Combination Batch Ready Mix Concrete Plants

Both dry batch and wet batch system is combined in this type of batching plant, and most of concrete is mixed in dry leg bur small mixers with 0.8-2 m is employed to deliver concrete to the customer.

>>Types of Ready Mix Concrete Plants<<

Monday, August 7, 2017

Level and Leveling

Level and Leveling

Elevation measurements involve measurements in vertical plane. It is also known as leveling. It may be defined as the art of determining the elevations of given points above or below a datum line or establishing given points of required heights above or below the datum line.


As stated in the definition of leveling, the object is

 to determine the elevations of given points with respect to a datum

➋ to establish the points of required height above or below the datum line.

Uses of leveling are...

➊ to determine or to set the plinth level of a building.

➋ to decide or set the road, railway, canal or sewage line alignment.

➌ to determine or to set various levels of dams, towers, etc.

 to determine the capacity of a reservoir.


Before studying the art of leveling, it is necessary to clearly understand the following terms used in leveling:

☞ Level Surface: A surface parallel to the mean spheroid of the earth is called a level surface
and the line drawn on the level surface is known as a level line. Hence all points lying on a
level surface are equidistant from the center of the earth. Figure 15.1 shows a typical level
A level surface -
A level surface

☞ Horizontal Surface: A surface tangential to level surface at a given point is called horizontal
surface at that point. Hence a horizontal line is at right angles to the plumb line at that point.
Vertical and horizontal lines -
Vertical and horizontal lines

☞ Vertical Line: A vertical line at a point is the line connecting the point to the center of the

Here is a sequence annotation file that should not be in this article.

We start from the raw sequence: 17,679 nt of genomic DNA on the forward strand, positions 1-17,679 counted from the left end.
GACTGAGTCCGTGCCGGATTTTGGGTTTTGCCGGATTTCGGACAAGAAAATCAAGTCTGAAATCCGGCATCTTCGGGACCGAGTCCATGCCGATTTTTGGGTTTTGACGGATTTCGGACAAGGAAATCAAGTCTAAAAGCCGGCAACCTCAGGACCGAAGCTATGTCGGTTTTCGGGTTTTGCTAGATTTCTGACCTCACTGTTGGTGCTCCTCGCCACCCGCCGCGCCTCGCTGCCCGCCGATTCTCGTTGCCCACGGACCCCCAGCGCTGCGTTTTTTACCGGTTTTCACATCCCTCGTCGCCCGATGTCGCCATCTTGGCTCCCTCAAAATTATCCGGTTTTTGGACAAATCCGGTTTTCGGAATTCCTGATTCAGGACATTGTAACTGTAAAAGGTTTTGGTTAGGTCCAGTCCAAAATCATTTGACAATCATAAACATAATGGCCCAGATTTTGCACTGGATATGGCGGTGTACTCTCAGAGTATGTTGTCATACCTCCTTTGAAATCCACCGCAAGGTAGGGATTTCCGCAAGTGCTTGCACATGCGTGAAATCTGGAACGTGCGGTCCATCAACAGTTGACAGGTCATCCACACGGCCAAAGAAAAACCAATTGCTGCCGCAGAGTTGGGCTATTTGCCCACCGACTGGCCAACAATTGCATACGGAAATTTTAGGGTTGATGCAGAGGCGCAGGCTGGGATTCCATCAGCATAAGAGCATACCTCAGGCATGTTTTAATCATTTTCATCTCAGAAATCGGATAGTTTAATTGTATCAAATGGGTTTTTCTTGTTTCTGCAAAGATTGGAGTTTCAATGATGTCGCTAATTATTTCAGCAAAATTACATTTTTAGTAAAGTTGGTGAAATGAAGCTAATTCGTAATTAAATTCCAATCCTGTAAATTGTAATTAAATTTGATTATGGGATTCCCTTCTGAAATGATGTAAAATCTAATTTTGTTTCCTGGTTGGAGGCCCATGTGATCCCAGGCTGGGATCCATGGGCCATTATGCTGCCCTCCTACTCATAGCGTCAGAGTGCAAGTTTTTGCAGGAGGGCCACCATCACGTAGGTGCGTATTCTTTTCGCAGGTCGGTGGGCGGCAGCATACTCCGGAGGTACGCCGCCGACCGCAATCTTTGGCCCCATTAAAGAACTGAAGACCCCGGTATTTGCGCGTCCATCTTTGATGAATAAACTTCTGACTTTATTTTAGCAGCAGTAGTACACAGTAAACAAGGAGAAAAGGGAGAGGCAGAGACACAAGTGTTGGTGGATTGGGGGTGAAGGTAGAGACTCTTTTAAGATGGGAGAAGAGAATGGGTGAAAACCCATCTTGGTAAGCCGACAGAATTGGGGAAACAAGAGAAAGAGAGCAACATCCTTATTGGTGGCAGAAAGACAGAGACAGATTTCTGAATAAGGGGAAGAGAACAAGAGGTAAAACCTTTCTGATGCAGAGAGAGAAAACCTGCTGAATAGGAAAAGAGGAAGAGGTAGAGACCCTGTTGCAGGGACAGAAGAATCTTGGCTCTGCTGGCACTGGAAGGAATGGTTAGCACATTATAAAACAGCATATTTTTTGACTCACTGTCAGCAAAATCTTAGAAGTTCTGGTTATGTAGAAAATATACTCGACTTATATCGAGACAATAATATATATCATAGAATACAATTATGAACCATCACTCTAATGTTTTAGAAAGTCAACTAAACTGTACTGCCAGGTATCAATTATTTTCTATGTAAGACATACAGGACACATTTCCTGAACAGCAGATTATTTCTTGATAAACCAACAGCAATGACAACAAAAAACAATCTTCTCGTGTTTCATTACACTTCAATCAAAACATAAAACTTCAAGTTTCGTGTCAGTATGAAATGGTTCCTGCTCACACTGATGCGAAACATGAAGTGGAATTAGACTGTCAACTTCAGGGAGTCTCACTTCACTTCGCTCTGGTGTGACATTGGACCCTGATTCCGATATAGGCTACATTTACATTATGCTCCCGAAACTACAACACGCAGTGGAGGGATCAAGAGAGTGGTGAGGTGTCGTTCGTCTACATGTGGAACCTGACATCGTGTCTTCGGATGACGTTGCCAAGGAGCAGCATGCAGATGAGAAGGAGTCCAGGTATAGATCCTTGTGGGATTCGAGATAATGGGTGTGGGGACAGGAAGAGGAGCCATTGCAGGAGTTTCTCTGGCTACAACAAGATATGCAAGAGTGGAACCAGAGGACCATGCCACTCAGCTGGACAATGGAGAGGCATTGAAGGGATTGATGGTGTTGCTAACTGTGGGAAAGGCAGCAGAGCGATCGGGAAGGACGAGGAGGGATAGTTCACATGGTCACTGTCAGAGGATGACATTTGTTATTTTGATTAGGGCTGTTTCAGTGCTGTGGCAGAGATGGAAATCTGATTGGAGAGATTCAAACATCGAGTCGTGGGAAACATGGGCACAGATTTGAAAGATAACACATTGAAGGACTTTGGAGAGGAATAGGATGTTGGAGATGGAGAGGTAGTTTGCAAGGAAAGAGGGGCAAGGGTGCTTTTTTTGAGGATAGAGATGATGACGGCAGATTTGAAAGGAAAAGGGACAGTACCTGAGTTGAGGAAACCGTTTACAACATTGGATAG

earth. It is the plumb line at that point. Vertical and horizontal lines at a point are at right
angles to each other.

☞ Datum: The level of a point or the surface with respect to which levels of other points or
planes are calculated, is called a datum or datum surface.

☞ Mean Sea Level (MSL): MSL is the average height of the sea for all stages of the tides. At
any particular place MSL is established by finding the mean sea level (free of tides) after
averaging tide heights over a long period of at least 19 years. In India MSL used is that
established at Karachi, presently, in Pakistan. In all important surveys this is used as datum.

☞ Reduced Levels (RL): The level of a point taken as height above the datum surface is known
as RL of that point.

☞ Benchmarks: A benchmark is a relatively permanent reference point, the elevation of which
is known (assumed or known w.r.t. MSL). It is used as a starting point for leveling or as a
point upon which to close for a check. The following are the different types of benchmarks
used in surveying:

⒜ GTS benchmarks
⒝ Permanent benchmarks
⒞ Arbitrary benchmarks and
⒟ Temporary benchmarks.

 GTS Benchmark: The long form of GTS benchmark is Great Trigonometrical Survey
benchmark. These benchmarks are established by national agency. In India, the department
of Survey of India is entrusted with such works. GTS benchmarks are established all
over the country with highest precision survey, the datum being mean sea level. A bronze
plate provided on the top of a concrete pedastal with elevation engraved on it serves as
benchmark. It is well protected with masonry structure built around it so that its position
is not disturbed by animals or by any unauthorised person. The position of GTS
benchmarks are shown in the topo sheets published.

 Permanent Benchmark: These are the benchmarks established by state government
agencies like PWD. They are established with reference to GTS benchmarks. They are
usually on the corner of plinth of public buildings.

 Arbitrary Benchmark: In many engineering projects the difference in elevations of
neighbouring points is more important than their reduced level with respect to mean sea
level. In such cases a relatively permanent point, like plinth of a building or corner of a
culvert, are taken as benchmarks, their level assumed arbitrarily such as 100.0 m,
300.0 m, etc.

⒟ Temporary Benchmark: This type of benchmark is established at the end of the day’s
work, so that the next day work may be continued from that point. Such point should be
on a permanent object so that next day it is easily identified.


A level is an instrument giving horizontal line of sight and magnifying the reading at a far away distance.
It consists of the following parts:

A telescope to provide a line of sight
A level tube to make the line of sight horizontal and
A levelling head to level the instrument.

The following types of levels are available:

Dumpy level
 Wye (or, Y) level
 Cooke’s reversible level
 Cushing’s level
 Tilting level and
 Auto level.

Dumpy Level